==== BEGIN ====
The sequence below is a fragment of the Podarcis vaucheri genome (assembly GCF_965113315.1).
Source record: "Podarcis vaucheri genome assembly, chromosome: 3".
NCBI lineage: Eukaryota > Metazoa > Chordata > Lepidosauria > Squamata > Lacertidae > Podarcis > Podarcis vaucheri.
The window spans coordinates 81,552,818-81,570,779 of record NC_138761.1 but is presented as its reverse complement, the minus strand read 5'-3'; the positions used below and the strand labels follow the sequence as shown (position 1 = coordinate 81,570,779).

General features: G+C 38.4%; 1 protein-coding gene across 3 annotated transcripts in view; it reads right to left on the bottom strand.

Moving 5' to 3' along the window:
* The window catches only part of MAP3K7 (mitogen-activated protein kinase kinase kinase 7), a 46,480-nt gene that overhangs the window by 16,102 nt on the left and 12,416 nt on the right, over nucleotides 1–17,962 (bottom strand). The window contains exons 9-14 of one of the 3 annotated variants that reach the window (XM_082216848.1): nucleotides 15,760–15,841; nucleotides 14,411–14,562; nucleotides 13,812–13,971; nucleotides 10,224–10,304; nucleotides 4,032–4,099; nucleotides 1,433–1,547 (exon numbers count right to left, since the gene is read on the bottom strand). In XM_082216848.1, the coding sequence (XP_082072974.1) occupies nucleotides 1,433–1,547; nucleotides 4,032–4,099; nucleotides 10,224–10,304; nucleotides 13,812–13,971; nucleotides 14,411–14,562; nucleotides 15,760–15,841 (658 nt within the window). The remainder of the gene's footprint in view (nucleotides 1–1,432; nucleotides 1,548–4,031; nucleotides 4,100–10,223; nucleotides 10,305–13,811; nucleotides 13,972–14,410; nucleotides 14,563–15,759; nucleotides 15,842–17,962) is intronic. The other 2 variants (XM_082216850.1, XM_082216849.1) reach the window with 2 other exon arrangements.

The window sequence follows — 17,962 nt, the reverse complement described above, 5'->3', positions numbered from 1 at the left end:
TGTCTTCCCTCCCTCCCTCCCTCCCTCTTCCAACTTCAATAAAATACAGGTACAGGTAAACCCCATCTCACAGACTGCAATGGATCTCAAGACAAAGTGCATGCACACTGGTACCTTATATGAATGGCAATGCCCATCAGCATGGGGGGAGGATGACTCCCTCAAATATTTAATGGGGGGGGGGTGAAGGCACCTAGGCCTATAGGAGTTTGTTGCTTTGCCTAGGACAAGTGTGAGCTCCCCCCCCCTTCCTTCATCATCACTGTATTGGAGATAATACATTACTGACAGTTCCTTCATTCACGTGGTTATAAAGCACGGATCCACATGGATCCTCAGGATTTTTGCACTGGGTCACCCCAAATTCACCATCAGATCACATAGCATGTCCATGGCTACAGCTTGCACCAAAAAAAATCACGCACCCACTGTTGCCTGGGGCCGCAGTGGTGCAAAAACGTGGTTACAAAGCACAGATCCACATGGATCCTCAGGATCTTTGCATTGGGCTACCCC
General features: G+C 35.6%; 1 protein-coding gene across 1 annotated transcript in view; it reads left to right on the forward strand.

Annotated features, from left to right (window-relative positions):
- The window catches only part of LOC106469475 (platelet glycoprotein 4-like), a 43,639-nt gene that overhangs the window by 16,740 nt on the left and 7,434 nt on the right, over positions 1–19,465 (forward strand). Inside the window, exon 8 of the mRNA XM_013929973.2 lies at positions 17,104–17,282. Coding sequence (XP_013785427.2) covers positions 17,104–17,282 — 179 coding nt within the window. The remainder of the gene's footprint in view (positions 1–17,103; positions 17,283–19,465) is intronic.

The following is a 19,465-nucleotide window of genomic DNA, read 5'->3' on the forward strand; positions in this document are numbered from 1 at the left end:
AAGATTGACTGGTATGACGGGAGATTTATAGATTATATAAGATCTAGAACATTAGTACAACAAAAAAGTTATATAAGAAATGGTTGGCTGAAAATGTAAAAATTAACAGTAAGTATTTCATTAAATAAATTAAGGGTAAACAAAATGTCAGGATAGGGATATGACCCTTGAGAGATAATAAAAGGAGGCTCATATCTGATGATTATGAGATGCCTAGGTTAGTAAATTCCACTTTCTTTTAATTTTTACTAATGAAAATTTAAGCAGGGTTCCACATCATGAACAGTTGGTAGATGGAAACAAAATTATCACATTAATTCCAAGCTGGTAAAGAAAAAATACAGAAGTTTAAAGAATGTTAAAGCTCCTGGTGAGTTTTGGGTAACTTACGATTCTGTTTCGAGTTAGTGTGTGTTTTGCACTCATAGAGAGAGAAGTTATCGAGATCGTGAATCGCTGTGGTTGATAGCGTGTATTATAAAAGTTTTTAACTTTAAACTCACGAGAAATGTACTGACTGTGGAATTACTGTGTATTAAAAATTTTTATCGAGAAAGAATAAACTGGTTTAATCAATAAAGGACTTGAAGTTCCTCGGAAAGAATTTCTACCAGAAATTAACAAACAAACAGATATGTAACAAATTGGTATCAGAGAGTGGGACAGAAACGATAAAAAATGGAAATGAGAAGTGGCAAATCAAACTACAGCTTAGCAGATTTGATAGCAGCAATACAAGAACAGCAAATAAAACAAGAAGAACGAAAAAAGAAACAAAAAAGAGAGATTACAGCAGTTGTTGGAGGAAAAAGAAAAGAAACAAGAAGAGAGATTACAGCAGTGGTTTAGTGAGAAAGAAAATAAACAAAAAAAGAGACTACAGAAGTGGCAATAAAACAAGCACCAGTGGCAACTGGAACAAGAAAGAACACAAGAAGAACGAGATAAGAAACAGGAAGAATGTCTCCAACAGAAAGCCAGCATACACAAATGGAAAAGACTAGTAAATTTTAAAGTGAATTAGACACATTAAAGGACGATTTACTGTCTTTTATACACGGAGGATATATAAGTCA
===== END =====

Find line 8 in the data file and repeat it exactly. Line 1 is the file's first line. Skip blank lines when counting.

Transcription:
The window sequence follows — 17,962 nt, the reverse complement described above, 5'->3', positions numbered from 1 at the left end: